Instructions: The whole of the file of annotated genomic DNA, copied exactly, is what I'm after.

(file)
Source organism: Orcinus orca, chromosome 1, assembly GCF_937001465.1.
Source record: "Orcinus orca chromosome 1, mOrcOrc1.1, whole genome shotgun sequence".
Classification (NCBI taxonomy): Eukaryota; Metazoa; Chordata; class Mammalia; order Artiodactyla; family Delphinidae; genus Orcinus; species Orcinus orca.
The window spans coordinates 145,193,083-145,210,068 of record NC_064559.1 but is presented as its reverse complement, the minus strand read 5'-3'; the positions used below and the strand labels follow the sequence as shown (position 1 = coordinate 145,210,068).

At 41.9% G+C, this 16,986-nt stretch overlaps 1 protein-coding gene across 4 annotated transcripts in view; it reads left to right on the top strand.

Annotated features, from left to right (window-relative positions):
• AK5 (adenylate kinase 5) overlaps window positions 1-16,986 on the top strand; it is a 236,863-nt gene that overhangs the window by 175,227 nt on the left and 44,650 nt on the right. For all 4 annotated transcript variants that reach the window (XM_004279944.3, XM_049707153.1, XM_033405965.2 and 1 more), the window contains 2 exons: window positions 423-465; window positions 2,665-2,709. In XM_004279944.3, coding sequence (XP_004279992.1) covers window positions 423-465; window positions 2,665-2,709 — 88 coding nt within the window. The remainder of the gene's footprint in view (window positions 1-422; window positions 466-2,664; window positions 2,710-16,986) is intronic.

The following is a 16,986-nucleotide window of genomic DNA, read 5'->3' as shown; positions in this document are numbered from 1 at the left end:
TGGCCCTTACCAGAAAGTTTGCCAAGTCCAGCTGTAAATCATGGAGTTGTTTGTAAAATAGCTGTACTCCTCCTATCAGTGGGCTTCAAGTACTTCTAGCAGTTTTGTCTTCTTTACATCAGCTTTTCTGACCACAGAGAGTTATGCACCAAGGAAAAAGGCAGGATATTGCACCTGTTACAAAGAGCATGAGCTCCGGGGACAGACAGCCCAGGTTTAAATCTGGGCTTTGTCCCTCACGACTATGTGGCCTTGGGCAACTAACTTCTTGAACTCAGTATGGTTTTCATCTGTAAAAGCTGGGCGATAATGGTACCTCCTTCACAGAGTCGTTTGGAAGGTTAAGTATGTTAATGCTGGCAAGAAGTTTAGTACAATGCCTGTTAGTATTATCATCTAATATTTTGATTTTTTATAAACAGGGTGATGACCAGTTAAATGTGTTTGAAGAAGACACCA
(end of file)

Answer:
Source organism: Orcinus orca, chromosome 1, assembly GCF_937001465.1.
Source record: "Orcinus orca chromosome 1, mOrcOrc1.1, whole genome shotgun sequence".
Classification (NCBI taxonomy): Eukaryota; Metazoa; Chordata; class Mammalia; order Artiodactyla; family Delphinidae; genus Orcinus; species Orcinus orca.
The window spans coordinates 145,193,083-145,210,068 of record NC_064559.1 but is presented as its reverse complement, the minus strand read 5'-3'; the positions used below and the strand labels follow the sequence as shown (position 1 = coordinate 145,210,068).

At 41.9% G+C, this 16,986-nt stretch overlaps 1 protein-coding gene across 4 annotated transcripts in view; it reads left to right on the top strand.

Annotated features, from left to right (window-relative positions):
• AK5 (adenylate kinase 5) overlaps window positions 1-16,986 on the top strand; it is a 236,863-nt gene that overhangs the window by 175,227 nt on the left and 44,650 nt on the right. For all 4 annotated transcript variants that reach the window (XM_004279944.3, XM_049707153.1, XM_033405965.2 and 1 more), the window contains 2 exons: window positions 423-465; window positions 2,665-2,709. In XM_004279944.3, coding sequence (XP_004279992.1) covers window positions 423-465; window positions 2,665-2,709 — 88 coding nt within the window. The remainder of the gene's footprint in view (window positions 1-422; window positions 466-2,664; window positions 2,710-16,986) is intronic.

The following is a 16,986-nucleotide window of genomic DNA, read 5'->3' as shown; positions in this document are numbered from 1 at the left end:
TGGCCCTTACCAGAAAGTTTGCCAAGTCCAGCTGTAAATCATGGAGTTGTTTGTAAAATAGCTGTACTCCTCCTATCAGTGGGCTTCAAGTACTTCTAGCAGTTTTGTCTTCTTTACATCAGCTTTTCTGACCACAGAGAGTTATGCACCAAGGAAAAAGGCAGGATATTGCACCTGTTACAAAGAGCATGAGCTCCGGGGACAGACAGCCCAGGTTTAAATCTGGGCTTTGTCCCTCACGACTATGTGGCCTTGGGCAACTAACTTCTTGAACTCAGTATGGTTTTCATCTGTAAAAGCTGGGCGATAATGGTACCTCCTTCACAGAGTCGTTTGGAAGGTTAAGTATGTTAATGCTGGCAAGAAGTTTAGTACAATGCCTGTTAGTATTATCATCTAATATTTTGATTTTTTATAAACAGGGTGATGACCAGTTAAATGTGTTTGAAGAAGACACCA